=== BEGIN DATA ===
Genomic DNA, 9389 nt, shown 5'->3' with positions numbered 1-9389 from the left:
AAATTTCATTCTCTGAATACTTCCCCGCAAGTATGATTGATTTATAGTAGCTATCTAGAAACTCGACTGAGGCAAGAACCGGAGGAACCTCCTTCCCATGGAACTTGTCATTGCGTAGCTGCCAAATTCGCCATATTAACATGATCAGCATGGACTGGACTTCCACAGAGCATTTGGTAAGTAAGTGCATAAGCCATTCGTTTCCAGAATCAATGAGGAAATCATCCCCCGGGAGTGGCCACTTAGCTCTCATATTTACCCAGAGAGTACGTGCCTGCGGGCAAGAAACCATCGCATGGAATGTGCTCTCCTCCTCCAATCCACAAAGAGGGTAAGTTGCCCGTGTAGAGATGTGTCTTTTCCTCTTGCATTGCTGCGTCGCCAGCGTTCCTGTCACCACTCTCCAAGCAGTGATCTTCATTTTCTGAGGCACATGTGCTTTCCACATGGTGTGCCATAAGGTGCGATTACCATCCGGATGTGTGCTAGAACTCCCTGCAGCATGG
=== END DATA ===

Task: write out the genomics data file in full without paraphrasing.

Genomic DNA, 9389 nt, shown 5'->3' with positions numbered 1-9389 from the left:
AAATTTCATTCTCTGAATACTTCCCCGCAAGTATGATTGATTTATAGTAGCTATCTAGAAACTCGACTGAGGCAAGAACCGGAGGAACCTCCTTCCCATGGAACTTGTCATTGCGTAGCTGCCAAATTCGCCATATTAACATGATCAGCATGGACTGGACTTCCACAGAGCATTTGGTAAGTAAGTGCATAAGCCATTCGTTTCCAGAATCAATGAGGAAATCATCCCCCGGGAGTGGCCACTTAGCTCTCATATTTACCCAGAGAGTACGTGCCTGCGGGCAAGAAACCATCGCATGGAATGTGCTCTCCTCCTCCAATCCACAAAGAGGGTAAGTTGCCCGTGTAGAGATGTGTCTTTTCCTCTTGCATTGCTGCGTCGCCAGCGTTCCTGTCACCACTCTCCAAGCAGTGATCTTCATTTTCTGAGGCACATGTGCTTTCCACATGGTGTGCCATAAGGTGCGATTACCATCCGGATGTGTGCTAGAACTCCCTGCAGCATGG